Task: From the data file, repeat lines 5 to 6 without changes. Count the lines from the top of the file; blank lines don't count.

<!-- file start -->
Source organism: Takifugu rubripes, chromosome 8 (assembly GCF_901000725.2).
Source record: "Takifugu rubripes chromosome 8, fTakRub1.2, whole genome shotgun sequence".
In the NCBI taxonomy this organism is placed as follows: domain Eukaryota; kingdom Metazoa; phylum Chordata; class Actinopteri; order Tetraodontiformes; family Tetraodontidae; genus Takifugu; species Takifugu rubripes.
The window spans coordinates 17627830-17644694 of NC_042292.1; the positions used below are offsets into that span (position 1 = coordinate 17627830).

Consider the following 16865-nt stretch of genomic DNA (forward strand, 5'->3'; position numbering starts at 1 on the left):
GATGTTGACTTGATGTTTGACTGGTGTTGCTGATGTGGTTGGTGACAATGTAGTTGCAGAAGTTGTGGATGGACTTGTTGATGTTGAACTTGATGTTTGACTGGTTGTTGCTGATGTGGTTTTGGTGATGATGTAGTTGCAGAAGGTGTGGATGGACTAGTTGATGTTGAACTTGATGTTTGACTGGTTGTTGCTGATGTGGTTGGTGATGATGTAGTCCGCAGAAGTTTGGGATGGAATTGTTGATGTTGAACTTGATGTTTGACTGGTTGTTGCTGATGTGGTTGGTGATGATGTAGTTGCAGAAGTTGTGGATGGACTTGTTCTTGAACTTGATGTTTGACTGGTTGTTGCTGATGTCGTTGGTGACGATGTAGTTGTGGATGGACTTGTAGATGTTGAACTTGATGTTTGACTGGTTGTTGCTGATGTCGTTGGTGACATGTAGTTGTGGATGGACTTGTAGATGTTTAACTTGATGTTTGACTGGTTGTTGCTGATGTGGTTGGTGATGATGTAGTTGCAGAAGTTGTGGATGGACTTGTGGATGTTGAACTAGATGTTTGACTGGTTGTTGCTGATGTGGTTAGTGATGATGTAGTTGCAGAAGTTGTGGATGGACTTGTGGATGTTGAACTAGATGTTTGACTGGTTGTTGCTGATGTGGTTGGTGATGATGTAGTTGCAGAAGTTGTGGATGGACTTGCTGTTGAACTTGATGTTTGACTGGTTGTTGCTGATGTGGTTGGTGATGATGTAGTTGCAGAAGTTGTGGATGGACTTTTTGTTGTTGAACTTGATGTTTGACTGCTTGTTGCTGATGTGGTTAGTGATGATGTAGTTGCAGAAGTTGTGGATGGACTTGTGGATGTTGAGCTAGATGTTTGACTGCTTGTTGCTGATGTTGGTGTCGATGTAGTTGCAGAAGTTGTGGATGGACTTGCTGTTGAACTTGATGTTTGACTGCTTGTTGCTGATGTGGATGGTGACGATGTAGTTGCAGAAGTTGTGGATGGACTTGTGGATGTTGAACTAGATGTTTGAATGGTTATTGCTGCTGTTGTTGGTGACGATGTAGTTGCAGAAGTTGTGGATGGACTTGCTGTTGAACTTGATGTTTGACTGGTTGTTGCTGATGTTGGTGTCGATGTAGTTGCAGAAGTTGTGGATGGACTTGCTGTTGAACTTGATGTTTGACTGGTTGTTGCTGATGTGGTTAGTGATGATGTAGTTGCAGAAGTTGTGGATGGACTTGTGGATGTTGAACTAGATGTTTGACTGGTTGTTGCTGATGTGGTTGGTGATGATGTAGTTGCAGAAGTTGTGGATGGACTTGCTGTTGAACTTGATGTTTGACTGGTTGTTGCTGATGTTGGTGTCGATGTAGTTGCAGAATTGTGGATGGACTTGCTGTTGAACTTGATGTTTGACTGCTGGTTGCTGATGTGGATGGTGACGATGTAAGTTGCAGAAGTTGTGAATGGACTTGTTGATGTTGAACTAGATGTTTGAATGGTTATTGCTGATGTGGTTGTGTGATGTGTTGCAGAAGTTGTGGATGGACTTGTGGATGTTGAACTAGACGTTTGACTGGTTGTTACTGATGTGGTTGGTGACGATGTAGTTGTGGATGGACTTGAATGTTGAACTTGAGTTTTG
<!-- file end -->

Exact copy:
Consider the following 16865-nt stretch of genomic DNA (forward strand, 5'->3'; position numbering starts at 1 on the left):
GATGTTGACTTGATGTTTGACTGGTGTTGCTGATGTGGTTGGTGACAATGTAGTTGCAGAAGTTGTGGATGGACTTGTTGATGTTGAACTTGATGTTTGACTGGTTGTTGCTGATGTGGTTTTGGTGATGATGTAGTTGCAGAAGGTGTGGATGGACTAGTTGATGTTGAACTTGATGTTTGACTGGTTGTTGCTGATGTGGTTGGTGATGATGTAGTCCGCAGAAGTTTGGGATGGAATTGTTGATGTTGAACTTGATGTTTGACTGGTTGTTGCTGATGTGGTTGGTGATGATGTAGTTGCAGAAGTTGTGGATGGACTTGTTCTTGAACTTGATGTTTGACTGGTTGTTGCTGATGTCGTTGGTGACGATGTAGTTGTGGATGGACTTGTAGATGTTGAACTTGATGTTTGACTGGTTGTTGCTGATGTCGTTGGTGACATGTAGTTGTGGATGGACTTGTAGATGTTTAACTTGATGTTTGACTGGTTGTTGCTGATGTGGTTGGTGATGATGTAGTTGCAGAAGTTGTGGATGGACTTGTGGATGTTGAACTAGATGTTTGACTGGTTGTTGCTGATGTGGTTAGTGATGATGTAGTTGCAGAAGTTGTGGATGGACTTGTGGATGTTGAACTAGATGTTTGACTGGTTGTTGCTGATGTGGTTGGTGATGATGTAGTTGCAGAAGTTGTGGATGGACTTGCTGTTGAACTTGATGTTTGACTGGTTGTTGCTGATGTGGTTGGTGATGATGTAGTTGCAGAAGTTGTGGATGGACTTTTTGTTGTTGAACTTGATGTTTGACTGCTTGTTGCTGATGTGGTTAGTGATGATGTAGTTGCAGAAGTTGTGGATGGACTTGTGGATGTTGAGCTAGATGTTTGACTGCTTGTTGCTGATGTTGGTGTCGATGTAGTTGCAGAAGTTGTGGATGGACTTGCTGTTGAACTTGATGTTTGACTGCTTGTTGCTGATGTGGATGGTGACGATGTAGTTGCAGAAGTTGTGGATGGACTTGTGGATGTTGAACTAGATGTTTGAATGGTTATTGCTGCTGTTGTTGGTGACGATGTAGTTGCAGAAGTTGTGGATGGACTTGCTGTTGAACTTGATGTTTGACTGGTTGTTGCTGATGTTGGTGTCGATGTAGTTGCAGAAGTTGTGGATGGACTTGCTGTTGAACTTGATGTTTGACTGGTTGTTGCTGATGTGGTTAGTGATGATGTAGTTGCAGAAGTTGTGGATGGACTTGTGGATGTTGAACTAGATGTTTGACTGGTTGTTGCTGATGTGGTTGGTGATGATGTAGTTGCAGAAGTTGTGGATGGACTTGCTGTTGAACTTGATGTTTGACTGGTTGTTGCTGATGTTGGTGTCGATGTAGTTGCAGAATTGTGGATGGACTTGCTGTTGAACTTGATGTTTGACTGCTGGTTGCTGATGTGGATGGTGACGATGTAAGTTGCAGAAGTTGTGAATGGACTTGTTGATGTTGAACTAGATGTTTGAATGGTTATTGCTGATGTGGTTGTGTGATGTGTTGCAGAAGTTGTGGATGGACTTGTGGATGTTGAACTAGACGTTTGACTGGTTGTTACTGATGTGGTTGGTGACGATGTAGTTGTGGATGGACTTGAATGTTGAACTTGAGTTTTG